Do you have animals in your life? If yes, what do they mean to you? If no, why have you opted not to?
Look at him, all cute and sleepy. You wouldn’t believe that he wakes me up every morning by attacking me with his teeth and claws, would you? Well, if you’re a cat owner, you would!
Alfred the Great was never supposed to be with me. He belonged to a colleague who rescued him when he turned up, underfed and limping, in her parents garden. They live very close to farm land, and she thought that he was a feral cat that lived on the vermin there. He wasn’t socialised to humans at all, but she couldn’t bear to leave him, so she adopted him. When she moved into her own house, he went with her.
A few years later, she got offered the chance to work abroad and that meant re-homing her beloved cat. When she first sent out an email appealing for help, I thought about adopting him but hesitated. I’d had two cats previously, a brother and sister from a litter that all ended up dying young. I was so upset after losing both of my beloved cats that I couldn’t think of having any more.
She found people to adopt him, but there was a problem. They were due to finish buying their own house in a few weeks, but she would be leaving Britain before that date. They couldn’t have him before then, and he hates other cats so much that staying in a cattery would be just miserable for him. I, rather rashly, said that he could stay with me for a while, until his new owners could collect him.
It was only going to be a few weeks. It’s not like I was going to get attached, or anything, especially not to a great big bruiser of a cat that still bites and scratches humans because he doesn’t understand how to communicate without drawing blood.
Yeah. That was three years ago now and he has well and truly made himself at home.
My heart went out to him. He had been unloved since birth, and then just when he had found a loving owner who tolerated his less than social countenance, she was leaving him behind. It wasn’t his fault. He couldn’t be given to a shelter to be re-homed, because who would adopt a cat who doesn’t like snuggling with people and couldn’t be trusted around children?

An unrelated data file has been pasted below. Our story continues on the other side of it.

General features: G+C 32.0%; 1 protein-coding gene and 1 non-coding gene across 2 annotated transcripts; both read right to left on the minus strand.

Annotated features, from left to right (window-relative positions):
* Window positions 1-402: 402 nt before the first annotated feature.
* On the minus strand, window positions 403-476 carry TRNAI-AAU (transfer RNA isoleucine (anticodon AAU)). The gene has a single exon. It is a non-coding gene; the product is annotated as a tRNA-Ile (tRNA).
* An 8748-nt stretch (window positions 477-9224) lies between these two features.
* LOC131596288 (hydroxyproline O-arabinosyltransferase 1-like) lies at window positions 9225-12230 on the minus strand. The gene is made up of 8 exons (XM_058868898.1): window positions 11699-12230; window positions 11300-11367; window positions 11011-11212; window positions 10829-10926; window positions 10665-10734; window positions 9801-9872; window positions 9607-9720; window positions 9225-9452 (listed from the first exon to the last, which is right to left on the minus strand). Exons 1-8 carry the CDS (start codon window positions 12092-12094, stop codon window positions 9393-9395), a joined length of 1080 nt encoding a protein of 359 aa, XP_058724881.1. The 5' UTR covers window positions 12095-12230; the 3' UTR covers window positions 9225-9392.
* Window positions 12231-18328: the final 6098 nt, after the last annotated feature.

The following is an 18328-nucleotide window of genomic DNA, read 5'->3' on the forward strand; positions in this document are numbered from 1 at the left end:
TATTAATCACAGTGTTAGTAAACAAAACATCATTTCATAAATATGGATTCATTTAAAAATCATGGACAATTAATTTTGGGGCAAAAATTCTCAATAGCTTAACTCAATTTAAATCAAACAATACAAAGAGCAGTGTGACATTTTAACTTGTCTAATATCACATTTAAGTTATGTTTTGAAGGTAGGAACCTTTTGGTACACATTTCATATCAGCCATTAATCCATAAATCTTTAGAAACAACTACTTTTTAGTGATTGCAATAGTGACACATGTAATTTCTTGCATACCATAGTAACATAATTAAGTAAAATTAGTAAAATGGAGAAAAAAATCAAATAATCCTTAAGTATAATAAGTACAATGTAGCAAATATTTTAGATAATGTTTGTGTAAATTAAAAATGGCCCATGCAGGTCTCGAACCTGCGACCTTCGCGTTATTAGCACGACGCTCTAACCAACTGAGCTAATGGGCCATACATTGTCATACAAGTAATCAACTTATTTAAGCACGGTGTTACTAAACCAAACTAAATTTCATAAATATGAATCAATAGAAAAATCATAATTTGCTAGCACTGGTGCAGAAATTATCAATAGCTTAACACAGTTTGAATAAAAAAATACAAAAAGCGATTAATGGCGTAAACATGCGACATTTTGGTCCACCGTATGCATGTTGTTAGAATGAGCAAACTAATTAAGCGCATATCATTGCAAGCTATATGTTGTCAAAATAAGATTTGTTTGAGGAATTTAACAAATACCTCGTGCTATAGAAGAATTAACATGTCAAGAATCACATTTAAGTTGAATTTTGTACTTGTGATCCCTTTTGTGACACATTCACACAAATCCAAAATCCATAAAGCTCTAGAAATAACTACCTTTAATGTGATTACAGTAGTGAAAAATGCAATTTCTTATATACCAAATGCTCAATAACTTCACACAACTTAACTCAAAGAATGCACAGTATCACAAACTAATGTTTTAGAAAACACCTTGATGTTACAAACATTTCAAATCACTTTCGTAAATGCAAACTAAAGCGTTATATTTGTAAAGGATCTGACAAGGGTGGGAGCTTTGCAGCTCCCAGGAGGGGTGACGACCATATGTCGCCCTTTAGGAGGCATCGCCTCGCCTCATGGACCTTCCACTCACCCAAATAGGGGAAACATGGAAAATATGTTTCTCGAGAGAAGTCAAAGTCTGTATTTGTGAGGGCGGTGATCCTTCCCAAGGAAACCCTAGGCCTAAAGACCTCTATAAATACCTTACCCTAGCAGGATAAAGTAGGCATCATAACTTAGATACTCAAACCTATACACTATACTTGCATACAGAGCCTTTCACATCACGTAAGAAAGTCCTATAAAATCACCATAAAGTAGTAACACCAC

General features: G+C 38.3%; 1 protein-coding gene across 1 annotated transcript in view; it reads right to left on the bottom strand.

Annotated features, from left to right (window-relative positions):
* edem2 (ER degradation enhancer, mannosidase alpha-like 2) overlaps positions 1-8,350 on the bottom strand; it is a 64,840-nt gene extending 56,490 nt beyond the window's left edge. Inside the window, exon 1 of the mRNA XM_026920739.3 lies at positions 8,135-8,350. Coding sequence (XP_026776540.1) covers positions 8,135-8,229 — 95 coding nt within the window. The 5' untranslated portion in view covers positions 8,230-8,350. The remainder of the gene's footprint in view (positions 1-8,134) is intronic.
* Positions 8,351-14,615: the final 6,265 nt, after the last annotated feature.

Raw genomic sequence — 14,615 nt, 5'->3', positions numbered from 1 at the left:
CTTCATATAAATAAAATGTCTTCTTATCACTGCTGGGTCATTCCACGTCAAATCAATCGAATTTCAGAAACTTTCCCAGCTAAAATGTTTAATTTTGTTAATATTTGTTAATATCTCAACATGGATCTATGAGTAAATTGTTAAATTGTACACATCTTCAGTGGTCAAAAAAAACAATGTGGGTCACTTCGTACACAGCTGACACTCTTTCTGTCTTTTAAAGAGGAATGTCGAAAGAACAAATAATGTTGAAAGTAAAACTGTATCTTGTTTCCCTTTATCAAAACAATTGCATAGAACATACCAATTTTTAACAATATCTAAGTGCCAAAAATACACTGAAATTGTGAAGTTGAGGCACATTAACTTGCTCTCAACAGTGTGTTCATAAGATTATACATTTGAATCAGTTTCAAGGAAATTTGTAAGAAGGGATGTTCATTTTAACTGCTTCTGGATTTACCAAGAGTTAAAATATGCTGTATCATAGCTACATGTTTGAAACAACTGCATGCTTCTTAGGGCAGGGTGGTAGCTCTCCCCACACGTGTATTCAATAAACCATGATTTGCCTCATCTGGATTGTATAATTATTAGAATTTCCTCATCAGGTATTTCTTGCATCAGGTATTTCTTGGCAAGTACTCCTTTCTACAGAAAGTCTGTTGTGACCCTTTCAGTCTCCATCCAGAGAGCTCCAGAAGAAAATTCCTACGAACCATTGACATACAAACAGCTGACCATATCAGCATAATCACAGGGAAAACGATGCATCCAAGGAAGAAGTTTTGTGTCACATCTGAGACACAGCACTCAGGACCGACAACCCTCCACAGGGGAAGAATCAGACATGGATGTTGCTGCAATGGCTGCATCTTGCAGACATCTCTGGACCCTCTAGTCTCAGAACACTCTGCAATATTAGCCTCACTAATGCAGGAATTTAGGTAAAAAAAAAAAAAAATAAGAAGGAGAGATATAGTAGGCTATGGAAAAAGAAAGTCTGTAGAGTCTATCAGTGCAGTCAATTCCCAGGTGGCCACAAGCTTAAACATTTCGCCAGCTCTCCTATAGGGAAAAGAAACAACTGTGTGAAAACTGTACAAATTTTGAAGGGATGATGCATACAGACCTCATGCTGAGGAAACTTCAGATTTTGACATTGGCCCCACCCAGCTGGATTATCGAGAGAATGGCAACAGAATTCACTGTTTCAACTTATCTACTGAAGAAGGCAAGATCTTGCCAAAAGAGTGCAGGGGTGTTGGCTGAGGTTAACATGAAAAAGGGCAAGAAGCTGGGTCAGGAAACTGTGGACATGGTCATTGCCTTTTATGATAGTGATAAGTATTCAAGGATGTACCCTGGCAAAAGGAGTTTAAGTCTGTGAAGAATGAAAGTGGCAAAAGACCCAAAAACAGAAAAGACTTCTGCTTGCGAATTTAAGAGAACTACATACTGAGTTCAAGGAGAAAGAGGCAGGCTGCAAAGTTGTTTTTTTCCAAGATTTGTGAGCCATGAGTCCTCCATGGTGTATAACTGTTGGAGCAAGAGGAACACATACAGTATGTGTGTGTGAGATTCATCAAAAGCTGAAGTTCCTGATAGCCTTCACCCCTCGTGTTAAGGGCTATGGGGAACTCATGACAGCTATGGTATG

His owner liked the fact that I let him have his space and that I have a garden that he can prowl around at his leisure. She also wanted him to be a Welsh cat, as he would have gone to Bristol with her friends. It would be easier for her to visit him on her trips home if he stayed in the same town.
Living alone can be lonely, and I was ready for company again. I have goldfish – well, two orange orandas and two black moors, to be specific – but as relaxing as watching the fish is, fish aren’t the same as cats or dogs. I’d love to have a dog, more than absolutely anything, but I just don’t have the lifestyle that would allow me to take the best care of a dog. My heart went out to this enormous, annoying, aggressive animal. He didn’t have anybody else, and neither did I.
So, Alfred the Great came to live with me and we haven’t looked back. I very much dislike his way of scratching at me or nipping me to get out of bed in the morning, and my wallpaper and leather sofa definitely have borne the brunt of his displeasure. But this unsocial cat, that spent so much time on the opposite side of the room from me to start with, now is known to sidle up to me and lay in the crook of my arm or tucked behind my knees. I get greeted when I arrive home (albeit with a demand to be fed) and I can identify the meanings behind at least three different miaows.
We’re an odd pair, but somehow we work together. As long as I keep the Dreamies coming, at least!